- Towel off – Some dogs might dry off in several minutes, while others may need a helping hand to get all the moisture out of their hair. Be sure to dry between skin folds or wrinkles, as they can be particularly problematic areas when it comes to skin issues.
Make bathtime a regular part of your doggy routine, and you may see fast results when it comes to shedding. While knowing the best way to get your pup in the bath is a top priority, you may also be wondering about products designed to ensure a maximally comfortable bath for your pooch.
So, if you have been curious about how to care for dog hair, the secret is utilizing a nourishing, healthy dog shampoo such as Vetericyn’s FoamCare® Pet Shampoo. Our shampoo is amazing for spot-cleaning, as well as for full baths, and is formulated for your pet’s health.
Here are a few benefits of our quality formula.
- pH balanced
- Safe for all animals
- Free of chemical dyes and parabens
Our shampoo is spray-on and foams instantly, so no sudsing up or dealing with slippery bottles. FoamCare® uses a deep-conditioning formula that nourishes your dog’s skin and coat and leaves behind a clean smell and a gorgeous shine.
Vetericyn FoamCare® Pet Shampoo is suited for all coat types, but this high-quality shampoo comes in three formulas, so that you can personalize it based on your pup’s needs.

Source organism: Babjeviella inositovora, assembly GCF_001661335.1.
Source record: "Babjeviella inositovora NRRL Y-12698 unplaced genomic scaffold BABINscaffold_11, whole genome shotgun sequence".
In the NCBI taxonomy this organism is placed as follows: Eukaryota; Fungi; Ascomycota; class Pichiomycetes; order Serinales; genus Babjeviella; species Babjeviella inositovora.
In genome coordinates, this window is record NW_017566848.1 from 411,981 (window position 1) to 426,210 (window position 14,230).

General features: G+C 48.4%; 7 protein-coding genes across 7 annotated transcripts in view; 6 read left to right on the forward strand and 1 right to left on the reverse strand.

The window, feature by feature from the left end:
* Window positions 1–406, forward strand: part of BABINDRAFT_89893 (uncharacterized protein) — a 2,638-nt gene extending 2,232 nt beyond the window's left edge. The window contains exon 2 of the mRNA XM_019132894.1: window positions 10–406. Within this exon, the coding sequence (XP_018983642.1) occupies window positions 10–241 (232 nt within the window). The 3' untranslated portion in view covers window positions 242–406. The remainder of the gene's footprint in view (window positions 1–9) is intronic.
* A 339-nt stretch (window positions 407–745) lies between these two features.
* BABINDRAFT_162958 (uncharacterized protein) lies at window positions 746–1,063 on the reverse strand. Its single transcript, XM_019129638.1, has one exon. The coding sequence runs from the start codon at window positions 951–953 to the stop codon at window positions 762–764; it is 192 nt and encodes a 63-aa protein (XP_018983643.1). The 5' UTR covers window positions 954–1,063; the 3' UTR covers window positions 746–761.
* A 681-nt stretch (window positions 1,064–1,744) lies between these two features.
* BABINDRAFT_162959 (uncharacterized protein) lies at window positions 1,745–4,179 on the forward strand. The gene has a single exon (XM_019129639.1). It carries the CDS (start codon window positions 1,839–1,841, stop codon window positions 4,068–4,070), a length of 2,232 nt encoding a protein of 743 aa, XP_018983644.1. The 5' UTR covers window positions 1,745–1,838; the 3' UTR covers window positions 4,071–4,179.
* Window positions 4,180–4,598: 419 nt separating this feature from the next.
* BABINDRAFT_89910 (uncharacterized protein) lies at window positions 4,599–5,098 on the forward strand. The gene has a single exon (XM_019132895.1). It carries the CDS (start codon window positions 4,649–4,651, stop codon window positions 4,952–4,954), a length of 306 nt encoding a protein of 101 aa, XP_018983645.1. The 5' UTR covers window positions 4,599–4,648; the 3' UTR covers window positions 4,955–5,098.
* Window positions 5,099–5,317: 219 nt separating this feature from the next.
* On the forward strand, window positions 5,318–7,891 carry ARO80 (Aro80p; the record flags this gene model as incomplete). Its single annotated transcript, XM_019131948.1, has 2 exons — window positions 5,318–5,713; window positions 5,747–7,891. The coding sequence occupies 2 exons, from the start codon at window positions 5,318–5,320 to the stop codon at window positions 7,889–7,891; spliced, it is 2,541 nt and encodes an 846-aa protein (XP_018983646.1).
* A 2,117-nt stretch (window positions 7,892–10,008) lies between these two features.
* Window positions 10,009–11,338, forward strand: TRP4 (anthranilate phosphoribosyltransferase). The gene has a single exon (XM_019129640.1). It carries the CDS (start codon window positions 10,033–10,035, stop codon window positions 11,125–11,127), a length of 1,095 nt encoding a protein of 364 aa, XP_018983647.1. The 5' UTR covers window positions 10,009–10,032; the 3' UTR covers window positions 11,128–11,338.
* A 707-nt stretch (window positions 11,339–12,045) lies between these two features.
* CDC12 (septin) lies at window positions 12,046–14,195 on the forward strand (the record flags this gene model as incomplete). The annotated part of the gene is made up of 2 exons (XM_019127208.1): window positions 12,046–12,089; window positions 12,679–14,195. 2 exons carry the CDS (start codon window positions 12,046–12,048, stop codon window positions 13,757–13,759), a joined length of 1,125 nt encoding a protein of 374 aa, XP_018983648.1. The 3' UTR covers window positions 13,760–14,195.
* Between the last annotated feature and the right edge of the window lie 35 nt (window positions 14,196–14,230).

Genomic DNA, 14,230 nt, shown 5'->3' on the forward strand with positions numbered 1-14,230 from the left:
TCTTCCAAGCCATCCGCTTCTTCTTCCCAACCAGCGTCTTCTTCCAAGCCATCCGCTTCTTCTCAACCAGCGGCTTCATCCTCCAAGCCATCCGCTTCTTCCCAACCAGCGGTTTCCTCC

- FoamCare® Pet Shampoo for all coat lengths and needs.
- Extra-long coat? There’s a FoamCare® Shampoo specifically for thick fur.
- Vetericyn FoamCare® Medicated Pet Shampoo treats and relieves itching, hot spots, dry skin, dermatitis, and more.
FoamCare® Pet Shampoo makes bathtime fun, quick, and easy. And the results are nothing to bark at.
Shed No More with Vetericyn
Cleaning up after your dog is a natural part of being a pet owner, but that doesn’t mean you want to spend all of your time fighting against shedding. Most dogs experience normal shedding, but there are ways to cut shedding to a minimum and promote healthy skin and fur.
With a combination of a healthy lifestyle, frequent brushing, Vetericyn’s FoamCare® Pet Shampoo , and Vetericyn’s ALL-IN supplements, you can reclaim your home from dog fur , and excess shedding-and make your pup a lot happier, too.
Reviewed by Dan Richardson, Veterinarian
Dan Richardson has been a practicing veterinarian for over 10 years. He specializes in surgery and orthopedics. Dan is originally from rural western Nevada and attended the University of Idaho for undergraduate study and Oregon State University for Veterinary School. The Richardson Family enjoys camping and spending time on the water fishing, paddle boarding, or digging their feet in the sand somewhere warm.
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- AKC Pet Insurance. 6 Tips to Control Dog Shedding. https://www.akcpetinsurance.com/blog/6-tips-to-control-dog-shedding
- Stop My Dog Shedding. 7 Real Ways To Stop Your Dog Shedding Excessively. https://stopmydogshedding.com/stop-your-dog-shedding
- D for Dog. The Best Brush for Your Dog. https://www.dfordog.co.uk/blog/the-best-dog-brush-for-your-dog.html